Reggae Star Buju Banton Gets 10 Years In Federal Prison For Cocaine Conviction

Buju Banton performs at the Benefit Party after the NY Benefit Premiere of "The Agronomist" in New York City on April 13, 2004 Buju Banton performs at the Benefit Party after the NY Benefit Premiere of "The Agronomist" in New York City on April 13, 2004

A federal judge sentenced Grammy-winning reggae singer Buju Banton to 10 years in prison Thursday, the lowest sentence legally allowed for his role in a large cocaine trafficking deal in 2009.

The 38-year-old Jamaican recording artist got a break when U.S. District Judge James S. Moody threw out a gun conviction, which would have added another five years to the minimum sentence. Banton’s attorney, David Markus, said with time already served and good behavior, he could be out in six years.

In a statement he wrote after the sentencing, Banton — whose given name is Mark Myrie — thanked family, fans and supporters from around the world who flooded the court file with letters of support.

“The days that lie ahead are filled with despair, but I have courage and grace and I’m hopeful, and that is sufficient to carry me through,” he said in the statement, which was read by Markus. “The man is not dead. Don’t call him a ghost.”

Banton, dressed in gray jail scrubs and shackled at the ankles, did not speak in court and did not react when Moody announced the sentence. The tall, thin, dreadlocked singer blew a kiss and waved to his subdued supporters as he was led away.

A jury found him guilty in February of conspiracy to possess with the intent to distribute cocaine, possession of a firearm in furtherance of a drug trafficking offense and using a telephone to facilitate a drug trafficking offense. Moody threw out the gun charge, acknowledging that Banton had no idea others involved in the conspiracy were carrying guns, which was the basis for the charge. He was not convicted of carrying a weapon himself.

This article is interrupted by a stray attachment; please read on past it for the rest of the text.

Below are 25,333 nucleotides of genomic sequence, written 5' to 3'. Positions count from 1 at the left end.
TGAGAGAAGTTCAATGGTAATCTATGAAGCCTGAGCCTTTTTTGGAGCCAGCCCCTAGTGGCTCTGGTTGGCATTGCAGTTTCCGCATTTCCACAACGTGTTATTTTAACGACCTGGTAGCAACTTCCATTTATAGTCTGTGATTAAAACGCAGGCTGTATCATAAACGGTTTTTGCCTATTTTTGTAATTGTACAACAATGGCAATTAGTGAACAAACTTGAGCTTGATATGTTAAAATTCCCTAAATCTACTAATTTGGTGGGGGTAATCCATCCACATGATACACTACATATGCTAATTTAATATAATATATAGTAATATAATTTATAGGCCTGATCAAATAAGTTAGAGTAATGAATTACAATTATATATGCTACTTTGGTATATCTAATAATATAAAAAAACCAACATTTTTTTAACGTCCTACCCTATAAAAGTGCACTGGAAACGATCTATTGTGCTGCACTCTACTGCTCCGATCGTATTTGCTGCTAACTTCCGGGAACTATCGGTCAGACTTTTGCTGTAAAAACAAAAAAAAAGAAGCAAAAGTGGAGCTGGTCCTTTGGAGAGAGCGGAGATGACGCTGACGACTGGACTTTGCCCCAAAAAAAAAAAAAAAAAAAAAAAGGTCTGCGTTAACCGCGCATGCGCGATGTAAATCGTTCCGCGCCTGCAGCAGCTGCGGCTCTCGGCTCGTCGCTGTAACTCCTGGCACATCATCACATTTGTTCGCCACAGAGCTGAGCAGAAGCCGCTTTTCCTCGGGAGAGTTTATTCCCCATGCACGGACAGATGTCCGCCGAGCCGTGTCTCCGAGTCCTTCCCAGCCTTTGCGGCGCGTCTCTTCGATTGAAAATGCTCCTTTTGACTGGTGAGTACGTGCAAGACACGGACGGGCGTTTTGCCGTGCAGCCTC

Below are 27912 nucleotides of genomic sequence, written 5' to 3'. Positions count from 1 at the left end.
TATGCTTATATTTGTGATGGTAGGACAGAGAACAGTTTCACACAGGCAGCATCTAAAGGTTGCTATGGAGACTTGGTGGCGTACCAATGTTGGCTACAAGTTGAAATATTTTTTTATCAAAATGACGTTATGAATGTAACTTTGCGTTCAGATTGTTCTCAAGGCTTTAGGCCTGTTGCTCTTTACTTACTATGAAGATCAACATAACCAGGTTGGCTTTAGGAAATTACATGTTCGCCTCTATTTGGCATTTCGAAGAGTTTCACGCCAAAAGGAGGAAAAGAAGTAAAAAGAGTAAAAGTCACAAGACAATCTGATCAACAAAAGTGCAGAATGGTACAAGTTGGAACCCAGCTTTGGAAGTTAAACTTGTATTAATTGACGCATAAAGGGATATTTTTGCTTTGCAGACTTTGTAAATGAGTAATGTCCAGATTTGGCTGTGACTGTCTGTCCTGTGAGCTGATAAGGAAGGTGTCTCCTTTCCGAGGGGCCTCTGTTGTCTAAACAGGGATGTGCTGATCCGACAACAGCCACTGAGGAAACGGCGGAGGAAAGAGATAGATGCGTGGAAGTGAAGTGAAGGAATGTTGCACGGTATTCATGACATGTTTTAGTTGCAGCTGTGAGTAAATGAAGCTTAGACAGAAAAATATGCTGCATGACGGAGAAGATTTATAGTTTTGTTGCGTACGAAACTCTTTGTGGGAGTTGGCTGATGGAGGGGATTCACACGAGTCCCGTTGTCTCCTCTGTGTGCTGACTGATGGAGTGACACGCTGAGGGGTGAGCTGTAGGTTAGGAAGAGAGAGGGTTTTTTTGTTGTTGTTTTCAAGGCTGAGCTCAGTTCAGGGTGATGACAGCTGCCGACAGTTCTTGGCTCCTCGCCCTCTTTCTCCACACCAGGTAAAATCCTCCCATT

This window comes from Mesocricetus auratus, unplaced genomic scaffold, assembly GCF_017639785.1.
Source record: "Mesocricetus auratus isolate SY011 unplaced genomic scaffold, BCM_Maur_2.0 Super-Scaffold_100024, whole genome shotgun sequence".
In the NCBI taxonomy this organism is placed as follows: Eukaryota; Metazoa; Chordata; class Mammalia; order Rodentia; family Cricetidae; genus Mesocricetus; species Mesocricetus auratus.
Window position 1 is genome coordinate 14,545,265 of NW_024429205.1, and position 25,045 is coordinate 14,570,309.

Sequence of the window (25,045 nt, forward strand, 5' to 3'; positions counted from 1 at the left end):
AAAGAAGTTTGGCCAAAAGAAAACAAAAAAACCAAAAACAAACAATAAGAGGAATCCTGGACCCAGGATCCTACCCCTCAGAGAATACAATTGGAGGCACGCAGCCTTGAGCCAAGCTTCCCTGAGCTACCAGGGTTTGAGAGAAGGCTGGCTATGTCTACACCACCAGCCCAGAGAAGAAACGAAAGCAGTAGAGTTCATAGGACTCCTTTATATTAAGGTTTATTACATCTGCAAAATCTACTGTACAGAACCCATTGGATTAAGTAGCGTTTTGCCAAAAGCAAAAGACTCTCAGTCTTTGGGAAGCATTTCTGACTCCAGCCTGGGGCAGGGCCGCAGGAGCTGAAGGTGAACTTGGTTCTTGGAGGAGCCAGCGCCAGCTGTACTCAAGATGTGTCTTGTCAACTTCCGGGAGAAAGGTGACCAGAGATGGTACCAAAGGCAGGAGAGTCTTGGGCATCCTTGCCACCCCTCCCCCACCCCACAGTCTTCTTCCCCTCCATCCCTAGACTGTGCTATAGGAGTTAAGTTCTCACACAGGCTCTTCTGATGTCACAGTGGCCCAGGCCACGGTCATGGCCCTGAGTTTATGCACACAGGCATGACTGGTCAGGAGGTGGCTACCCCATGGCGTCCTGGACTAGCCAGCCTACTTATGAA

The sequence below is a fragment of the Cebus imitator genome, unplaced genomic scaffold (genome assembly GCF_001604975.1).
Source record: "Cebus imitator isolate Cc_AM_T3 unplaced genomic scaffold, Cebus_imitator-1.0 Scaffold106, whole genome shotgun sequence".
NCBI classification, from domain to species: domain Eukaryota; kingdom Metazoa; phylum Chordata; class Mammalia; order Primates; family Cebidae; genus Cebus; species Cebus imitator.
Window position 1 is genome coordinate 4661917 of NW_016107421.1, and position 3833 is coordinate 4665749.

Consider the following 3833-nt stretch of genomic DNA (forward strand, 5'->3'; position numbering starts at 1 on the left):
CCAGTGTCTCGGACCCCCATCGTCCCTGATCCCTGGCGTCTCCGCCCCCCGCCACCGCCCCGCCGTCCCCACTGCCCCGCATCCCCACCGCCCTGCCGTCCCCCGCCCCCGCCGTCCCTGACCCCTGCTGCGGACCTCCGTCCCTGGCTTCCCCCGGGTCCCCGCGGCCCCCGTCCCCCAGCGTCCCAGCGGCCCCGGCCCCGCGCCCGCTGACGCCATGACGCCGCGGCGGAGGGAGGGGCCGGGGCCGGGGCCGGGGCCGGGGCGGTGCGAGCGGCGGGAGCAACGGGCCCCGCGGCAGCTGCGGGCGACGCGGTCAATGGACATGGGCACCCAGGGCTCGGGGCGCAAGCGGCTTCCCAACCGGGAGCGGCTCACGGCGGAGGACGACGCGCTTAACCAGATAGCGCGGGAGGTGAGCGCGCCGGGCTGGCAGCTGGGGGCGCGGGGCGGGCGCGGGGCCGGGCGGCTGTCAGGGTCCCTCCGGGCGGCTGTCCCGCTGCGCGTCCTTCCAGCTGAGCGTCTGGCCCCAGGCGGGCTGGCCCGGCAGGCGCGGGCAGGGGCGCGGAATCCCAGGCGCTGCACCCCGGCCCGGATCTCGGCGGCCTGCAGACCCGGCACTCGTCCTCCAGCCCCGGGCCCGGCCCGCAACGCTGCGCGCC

Markus contended that Banton deserved a lower sentence because of his limited participation in the drug buy, his charitable work in Jamaica and his otherwise clean record.

But prosecutor James Preston argued for a longer term, contending that the cocaine deal would not have gone down without Banton’s participation. Moody agreed that Banton’s participation was key to the deal but declined to increase the sentence.

Preston acknowledged it was a sad day for Banton’s fans but noted the distinction between the joyful reggae artist Buju Banton and the drug dealer Mark Myrie.

“He has brought this sadness to these people,” Preston said in court, acknowledging Banton’s supporters who filled the gallery. Preston declined to comment afterward.

Preston argued during trial that Banton portrayed himself as a broker of drug deals in several conversations with a confidential informant. Preston said Banton thought he was getting involved in a “no-risk” deal in which he would introduce a friend to a confidential informant and then collect money from drug transactions.

Prosecutors acknowledged that Banton did not put any money into the drug deal nor did he ever profit from it. Markus characterized his client as “a big talker” who admitted to trying to impress the confidential informant but wasn’t involved in any drug deal.

Much of the case hinged on meetings and phone calls that were video- and audiotaped by the informant, who was working with the Drug Enforcement Administration — and who made $50,000 in commission after the bust.

In one video, Banton could be seen tasting cocaine in a Sarasota warehouse on Dec. 8, 2009. But he was not present during the actual drug deal on Dec. 10 that led two others to be arrested. Those two men later pleaded guilty.

Banton testified that the informant badgered him after they met on a trans-Atlantic flight in July 2009 and insisted they meet to set up a cocaine purchase. He said he was so uninterested in the informant’s proposals that after they met twice, Banton didn’t return the man’s phone calls for months.

Markus said he plans to appeal.

“This fight is not over,” Markus said. “We will keep fighting for him. Mark Myrie is my brother, and I’m going to keep fighting until they tell me to stop.”

Among the dozens of letters of support in the court file were those from several of Banton’s 15 children wrote, a Jamaican government official, an NBA player, other reggae artists and actor Danny Glover, who called Banton a “role model, philanthropist and spiritual leader in the community.”

“Your honor, Mark Myrie is not a drug dealer,” Glover wrote. “Society would not benefit from his incarceration.”

Banton’s oldest son, also named Mark Myrie, wrote that his father “puts hard work, sweat and tears into his music and that is what (he) ‘puts on the table,’ it has never been drugs….The situation is just an example of our mere imperfections as people, being at the wrong place at the wrong time.”

Banton remains wildly popular in Jamaica, and his trial — his second over the drug accusations — was packed with supporters that included other well-known reggae artists. The first trial ended in a mistrial last year after the jury deadlocked.

Shortly before his conviction in February, he won a Grammy for best reggae album for his work entitled “Before the Dawn.”

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